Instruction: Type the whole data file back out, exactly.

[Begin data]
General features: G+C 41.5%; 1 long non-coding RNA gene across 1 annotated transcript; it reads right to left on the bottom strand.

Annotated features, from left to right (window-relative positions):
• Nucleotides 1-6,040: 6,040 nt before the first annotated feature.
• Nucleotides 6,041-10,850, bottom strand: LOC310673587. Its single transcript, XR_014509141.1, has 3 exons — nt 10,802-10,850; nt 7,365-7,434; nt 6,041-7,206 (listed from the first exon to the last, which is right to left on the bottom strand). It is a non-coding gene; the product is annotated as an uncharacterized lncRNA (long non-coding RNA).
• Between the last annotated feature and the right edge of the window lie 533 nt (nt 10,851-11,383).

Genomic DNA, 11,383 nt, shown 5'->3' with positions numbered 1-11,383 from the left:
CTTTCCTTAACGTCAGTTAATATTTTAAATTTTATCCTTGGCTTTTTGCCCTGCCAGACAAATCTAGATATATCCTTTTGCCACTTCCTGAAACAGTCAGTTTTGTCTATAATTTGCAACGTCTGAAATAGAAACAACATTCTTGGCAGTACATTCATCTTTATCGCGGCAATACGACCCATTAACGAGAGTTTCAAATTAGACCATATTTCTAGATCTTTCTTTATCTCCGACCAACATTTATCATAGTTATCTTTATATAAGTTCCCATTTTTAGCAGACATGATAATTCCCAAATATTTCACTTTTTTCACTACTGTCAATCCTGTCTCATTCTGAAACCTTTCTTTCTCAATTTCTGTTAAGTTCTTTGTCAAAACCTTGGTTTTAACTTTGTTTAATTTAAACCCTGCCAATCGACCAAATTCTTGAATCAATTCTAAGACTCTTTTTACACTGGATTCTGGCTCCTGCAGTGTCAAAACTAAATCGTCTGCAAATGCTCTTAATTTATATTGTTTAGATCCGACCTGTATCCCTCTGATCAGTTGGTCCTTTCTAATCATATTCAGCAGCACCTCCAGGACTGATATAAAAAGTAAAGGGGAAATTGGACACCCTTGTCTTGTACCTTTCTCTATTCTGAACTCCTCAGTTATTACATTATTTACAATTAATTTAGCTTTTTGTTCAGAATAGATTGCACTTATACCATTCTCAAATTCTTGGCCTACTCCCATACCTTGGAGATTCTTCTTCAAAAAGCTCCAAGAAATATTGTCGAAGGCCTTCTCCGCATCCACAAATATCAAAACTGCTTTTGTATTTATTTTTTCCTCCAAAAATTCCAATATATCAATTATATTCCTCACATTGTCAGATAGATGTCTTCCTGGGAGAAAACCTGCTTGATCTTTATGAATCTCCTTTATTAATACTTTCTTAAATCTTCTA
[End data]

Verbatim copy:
General features: G+C 41.5%; 1 long non-coding RNA gene across 1 annotated transcript; it reads right to left on the bottom strand.

Annotated features, from left to right (window-relative positions):
• Nucleotides 1-6,040: 6,040 nt before the first annotated feature.
• Nucleotides 6,041-10,850, bottom strand: LOC310673587. Its single transcript, XR_014509141.1, has 3 exons — nt 10,802-10,850; nt 7,365-7,434; nt 6,041-7,206 (listed from the first exon to the last, which is right to left on the bottom strand). It is a non-coding gene; the product is annotated as an uncharacterized lncRNA (long non-coding RNA).
• Between the last annotated feature and the right edge of the window lie 533 nt (nt 10,851-11,383).

Genomic DNA, 11,383 nt, shown 5'->3' with positions numbered 1-11,383 from the left:
CTTTCCTTAACGTCAGTTAATATTTTAAATTTTATCCTTGGCTTTTTGCCCTGCCAGACAAATCTAGATATATCCTTTTGCCACTTCCTGAAACAGTCAGTTTTGTCTATAATTTGCAACGTCTGAAATAGAAACAACATTCTTGGCAGTACATTCATCTTTATCGCGGCAATACGACCCATTAACGAGAGTTTCAAATTAGACCATATTTCTAGATCTTTCTTTATCTCCGACCAACATTTATCATAGTTATCTTTATATAAGTTCCCATTTTTAGCAGACATGATAATTCCCAAATATTTCACTTTTTTCACTACTGTCAATCCTGTCTCATTCTGAAACCTTTCTTTCTCAATTTCTGTTAAGTTCTTTGTCAAAACCTTGGTTTTAACTTTGTTTAATTTAAACCCTGCCAATCGACCAAATTCTTGAATCAATTCTAAGACTCTTTTTACACTGGATTCTGGCTCCTGCAGTGTCAAAACTAAATCGTCTGCAAATGCTCTTAATTTATATTGTTTAGATCCGACCTGTATCCCTCTGATCAGTTGGTCCTTTCTAATCATATTCAGCAGCACCTCCAGGACTGATATAAAAAGTAAAGGGGAAATTGGACACCCTTGTCTTGTACCTTTCTCTATTCTGAACTCCTCAGTTATTACATTATTTACAATTAATTTAGCTTTTTGTTCAGAATAGATTGCACTTATACCATTCTCAAATTCTTGGCCTACTCCCATACCTTGGAGATTCTTCTTCAAAAAGCTCCAAGAAATATTGTCGAAGGCCTTCTCCGCATCCACAAATATCAAAACTGCTTTTGTATTTATTTTTTCCTCCAAAAATTCCAATATATCAATTATATTCCTCACATTGTCAGATAGATGTCTTCCTGGGAGAAAACCTGCTTGATCTTTATGAATCTCCTTTATTAATACTTTCTTAAATCTTCTA